About time for another post, and I’m going to keep this one brief. The first year of CityLIS was over too soon and I’m now glad to be back, though a little apprehensive at the extra work to be done in this second and final year (yes, the dissertation). I got good marks in my assignments, which has given me some confidence, but the long break from the end of May to the beginning of October has been enough to dilute that a bit.
Thankfully, my practical library experience has been given a big boost in that period as, in June, I was offered a part-time library assistant post at Reading Central Library, where I have been volunteering since the start of the course. I only cover peak times (11am-3pm) on Saturdays but it is solidly busy work on the ground floor desk (children’s; adult fiction; foreign-language fiction; large print; audiobooks, DVDs and CDs). There have been a lot of processes and procedures (written and unwritten) to learn, but I feel I’m getting the hang of it and I am certainly enjoying it.
Thanks to the volunteering stints I did on the first floor, I am also occasionally posted there. This is the main non-fiction/reference/computer floor, with a rather different customers and demands. Working in a public library is a clear lesson in how useful such services are to different parts of the community. Recently, I have spent time helping a man, not much older than myself, who needed to use a computer to fulfil the requirements of a training course he had attended, though he had absolutely no IT experience. Another library user encountered on my last shift came up to the desk every so often and asked how to spell words he needed for something he was writing. ‘Caught,’ as in cricket or ‘Court,’ as in judge, I asked. ‘Court as in judge,’ he replied.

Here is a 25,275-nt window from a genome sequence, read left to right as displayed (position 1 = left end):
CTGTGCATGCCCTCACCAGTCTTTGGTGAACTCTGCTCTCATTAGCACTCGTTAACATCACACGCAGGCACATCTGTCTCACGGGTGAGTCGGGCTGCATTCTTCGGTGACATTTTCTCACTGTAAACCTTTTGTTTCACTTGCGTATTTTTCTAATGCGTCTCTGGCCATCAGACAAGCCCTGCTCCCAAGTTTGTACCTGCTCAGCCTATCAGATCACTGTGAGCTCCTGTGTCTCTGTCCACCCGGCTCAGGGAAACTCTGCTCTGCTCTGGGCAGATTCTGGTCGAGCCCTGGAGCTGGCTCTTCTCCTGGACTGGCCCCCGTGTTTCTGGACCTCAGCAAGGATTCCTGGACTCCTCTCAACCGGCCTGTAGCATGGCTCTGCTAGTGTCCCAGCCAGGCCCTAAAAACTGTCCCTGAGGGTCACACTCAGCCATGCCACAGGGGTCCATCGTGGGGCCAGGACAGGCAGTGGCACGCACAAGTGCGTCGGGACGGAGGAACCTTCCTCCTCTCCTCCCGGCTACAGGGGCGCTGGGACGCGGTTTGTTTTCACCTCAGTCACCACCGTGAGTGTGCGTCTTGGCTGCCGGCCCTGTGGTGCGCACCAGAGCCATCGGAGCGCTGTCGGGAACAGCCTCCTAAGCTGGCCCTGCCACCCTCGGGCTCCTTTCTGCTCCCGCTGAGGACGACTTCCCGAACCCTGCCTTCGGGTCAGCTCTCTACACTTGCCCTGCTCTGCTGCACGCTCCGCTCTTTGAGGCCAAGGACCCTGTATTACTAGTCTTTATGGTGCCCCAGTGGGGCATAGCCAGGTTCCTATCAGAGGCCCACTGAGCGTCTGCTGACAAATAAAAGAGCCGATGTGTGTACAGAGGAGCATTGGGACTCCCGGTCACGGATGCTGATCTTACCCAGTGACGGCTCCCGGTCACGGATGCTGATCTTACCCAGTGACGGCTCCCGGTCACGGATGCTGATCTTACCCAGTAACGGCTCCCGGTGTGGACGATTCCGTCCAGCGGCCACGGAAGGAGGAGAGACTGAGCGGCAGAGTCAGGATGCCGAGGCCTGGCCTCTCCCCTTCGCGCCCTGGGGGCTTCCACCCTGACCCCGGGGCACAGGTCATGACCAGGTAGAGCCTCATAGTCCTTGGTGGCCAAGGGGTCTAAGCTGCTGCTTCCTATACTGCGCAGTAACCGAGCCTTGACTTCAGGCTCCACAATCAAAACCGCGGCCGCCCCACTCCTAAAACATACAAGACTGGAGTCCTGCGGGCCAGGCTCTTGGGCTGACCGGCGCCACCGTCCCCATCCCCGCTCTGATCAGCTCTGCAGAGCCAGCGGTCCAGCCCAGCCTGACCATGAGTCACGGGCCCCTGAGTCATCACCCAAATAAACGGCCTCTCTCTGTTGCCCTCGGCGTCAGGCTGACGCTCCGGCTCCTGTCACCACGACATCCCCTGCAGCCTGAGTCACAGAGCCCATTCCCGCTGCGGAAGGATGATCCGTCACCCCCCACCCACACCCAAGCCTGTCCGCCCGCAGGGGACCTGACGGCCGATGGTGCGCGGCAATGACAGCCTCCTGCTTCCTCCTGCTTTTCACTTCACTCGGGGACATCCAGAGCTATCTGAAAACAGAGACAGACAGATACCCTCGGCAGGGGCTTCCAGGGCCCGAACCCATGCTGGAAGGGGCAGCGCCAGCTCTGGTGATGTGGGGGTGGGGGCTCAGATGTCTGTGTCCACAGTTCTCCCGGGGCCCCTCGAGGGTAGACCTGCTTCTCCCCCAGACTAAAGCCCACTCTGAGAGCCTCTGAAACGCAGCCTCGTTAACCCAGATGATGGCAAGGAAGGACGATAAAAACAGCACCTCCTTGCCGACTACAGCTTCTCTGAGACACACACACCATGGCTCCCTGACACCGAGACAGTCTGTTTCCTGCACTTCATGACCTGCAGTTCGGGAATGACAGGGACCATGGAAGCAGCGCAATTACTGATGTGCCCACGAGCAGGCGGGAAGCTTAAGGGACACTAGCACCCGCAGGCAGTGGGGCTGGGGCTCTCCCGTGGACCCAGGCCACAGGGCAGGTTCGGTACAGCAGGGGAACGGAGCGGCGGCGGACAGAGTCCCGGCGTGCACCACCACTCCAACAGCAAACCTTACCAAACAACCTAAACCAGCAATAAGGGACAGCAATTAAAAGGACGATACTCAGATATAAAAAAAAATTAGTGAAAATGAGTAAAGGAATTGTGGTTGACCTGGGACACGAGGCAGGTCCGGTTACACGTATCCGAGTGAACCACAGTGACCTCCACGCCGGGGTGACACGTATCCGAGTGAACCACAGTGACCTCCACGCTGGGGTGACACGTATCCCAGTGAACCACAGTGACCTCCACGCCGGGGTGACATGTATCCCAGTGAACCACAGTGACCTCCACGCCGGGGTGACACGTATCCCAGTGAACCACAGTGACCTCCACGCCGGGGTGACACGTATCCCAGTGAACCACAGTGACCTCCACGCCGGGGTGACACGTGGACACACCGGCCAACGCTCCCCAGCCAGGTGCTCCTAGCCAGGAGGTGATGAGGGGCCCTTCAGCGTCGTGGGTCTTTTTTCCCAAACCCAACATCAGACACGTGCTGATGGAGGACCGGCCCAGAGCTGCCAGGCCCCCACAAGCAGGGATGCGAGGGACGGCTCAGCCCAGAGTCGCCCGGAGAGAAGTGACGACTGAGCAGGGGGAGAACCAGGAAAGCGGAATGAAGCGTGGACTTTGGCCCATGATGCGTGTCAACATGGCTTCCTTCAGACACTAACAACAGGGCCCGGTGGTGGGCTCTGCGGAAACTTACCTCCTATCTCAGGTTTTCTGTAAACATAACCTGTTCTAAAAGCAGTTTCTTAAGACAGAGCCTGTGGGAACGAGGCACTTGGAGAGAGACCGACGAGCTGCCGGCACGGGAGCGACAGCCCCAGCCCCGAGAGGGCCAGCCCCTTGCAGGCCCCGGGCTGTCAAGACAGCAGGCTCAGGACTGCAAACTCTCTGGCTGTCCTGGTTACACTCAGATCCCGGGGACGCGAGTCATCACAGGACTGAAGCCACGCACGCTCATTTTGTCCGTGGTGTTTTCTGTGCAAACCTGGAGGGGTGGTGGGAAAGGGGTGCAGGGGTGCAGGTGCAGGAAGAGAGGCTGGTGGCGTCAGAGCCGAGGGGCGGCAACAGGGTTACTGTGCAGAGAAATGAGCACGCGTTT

I have some ideas for my dissertation but plan to think them through more rigorously before approaching one of the lecturers for feedback. Watch this space (but don’t hold your breath). Thankfully, one of this semester’s modules (Research, Evaluation and Communication Skills) is dedicated to setting us up for the whole task of researching and writing a new topic in depth. The other – Information Management and Policy, is proving to be an interesting study of the way that information is considered and managed in a broader context than the library, particularly the commercial world.
I end with a photo of one of the historical maps from the library strongroom I have been cataloguing. It shows the fields that lay under the part of Reading in which I now live, near to Cemetery Junction, which is the fork in the road you can see towards the top left. It’s dated 1669.